The Suez Canal, named after the Gulf of Suez, is a 163 km channel that links the Gulf of Suez in the Red Sea to the Mediterranean Sea. It is located in Egypt, a North African country. The canal was formally completed and publicly opened in 1869. Before its construction, transport of goods for trade in Africa and the Middle East was through land. Alternatively, they had to be shipped by going around Africa via the southern parts. By constructing and opening the Suez Canal, the French intended to take control of trade between Europe and these regions. Other countries like Britain would then be forced to pay dues to the French to execute their trade.
Pre-construction of the Suez Canal
Studies and preparations for the construction of the Suez Canal began in 1799 when Napoleon Bonaparte planned a survey. The survey revealed that the sea levels of the Red Sea and Mediterranean Sea were so different that there was no likelihood of a successful canal construction. Forthwith, the construction was stopped immediately after the survey. Ferdinand de Lesseps, a French engineer and diplomat, revived the vision of building the Suez Canal. He did so by convincing Said Pasha of Egypt that there was a possibility of success in the construction. Terms were agreed upon with regards to the management of the canal and Egypt quickly accepted to proceed with the construction of the Suez Canal.
Construction of the Suez Canal
Construction of the Suez Canal commenced on April 25th, 1859. It was completed and people started using it 10 years later in November 17th, 1869. The entire construction cost the French an estimate of $100 million. The construction was mainly by a French Enterprise that obtained a 99-concession for the canal called the Suez Canal Company. The success of the Suez Canal construction led to the deliberations on the construction of the Panama Canal. In the year 2014, a project to expand the Ballah Bypass of the Suez Canal was executed. The expansion cost $8.4 billion and was meant to double the canal’s capacity from the 49 ships docking in a day to 97 ships daily.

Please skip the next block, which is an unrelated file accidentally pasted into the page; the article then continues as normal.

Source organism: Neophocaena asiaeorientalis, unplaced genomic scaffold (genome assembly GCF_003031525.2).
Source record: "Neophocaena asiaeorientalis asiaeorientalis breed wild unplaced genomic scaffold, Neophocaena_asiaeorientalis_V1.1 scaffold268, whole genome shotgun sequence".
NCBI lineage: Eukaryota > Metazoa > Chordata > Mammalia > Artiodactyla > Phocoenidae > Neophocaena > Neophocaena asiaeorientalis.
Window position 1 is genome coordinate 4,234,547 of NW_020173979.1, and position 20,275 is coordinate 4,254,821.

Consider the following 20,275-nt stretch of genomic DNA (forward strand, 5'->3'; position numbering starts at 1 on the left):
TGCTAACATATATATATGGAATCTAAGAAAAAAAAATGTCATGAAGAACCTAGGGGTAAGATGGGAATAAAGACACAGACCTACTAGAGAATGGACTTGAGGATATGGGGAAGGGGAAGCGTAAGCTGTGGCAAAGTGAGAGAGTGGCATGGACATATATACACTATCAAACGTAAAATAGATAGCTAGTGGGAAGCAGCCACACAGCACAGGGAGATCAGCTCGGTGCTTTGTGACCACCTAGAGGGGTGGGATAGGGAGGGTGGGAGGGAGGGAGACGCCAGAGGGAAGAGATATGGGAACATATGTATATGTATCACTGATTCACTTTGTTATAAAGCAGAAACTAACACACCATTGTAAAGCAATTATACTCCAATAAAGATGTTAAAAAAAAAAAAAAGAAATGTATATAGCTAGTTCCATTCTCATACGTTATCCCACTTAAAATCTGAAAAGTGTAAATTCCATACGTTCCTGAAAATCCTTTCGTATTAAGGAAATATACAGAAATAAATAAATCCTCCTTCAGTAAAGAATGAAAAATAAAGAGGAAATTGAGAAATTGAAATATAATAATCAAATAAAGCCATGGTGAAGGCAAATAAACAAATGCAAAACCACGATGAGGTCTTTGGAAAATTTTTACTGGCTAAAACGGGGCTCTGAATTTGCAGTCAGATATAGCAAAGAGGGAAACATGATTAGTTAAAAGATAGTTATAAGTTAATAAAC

Importance of the Suez Canal
The construction of the Suez Canal made it possible to transport goods easily across water between European Countries and Africa as well as the Middle and Far East. It serves as a shorter waterway compared to the initial route whereby ships and other water vessels had to go all around Africa via the Southern parts in order to ship cargo. Hence it made transport cheaper as well as it saved the transit time. Maritime transport of bulky goods over long distances became much easier and affordable for most traders. Studies have also shown that the construction of the Suez Canal has led to a significant reduction of the world’s shipping traffic since it controls close to 8% of the shipping traffic. The Suez Canal further provides government revenue to both Egypt and France. The revenue comes from the fees paid by companies and nations who transport their goods through it. The Suez Canal is currently maintained and owned by the Suez Canal Authority (SCA) of Egypt.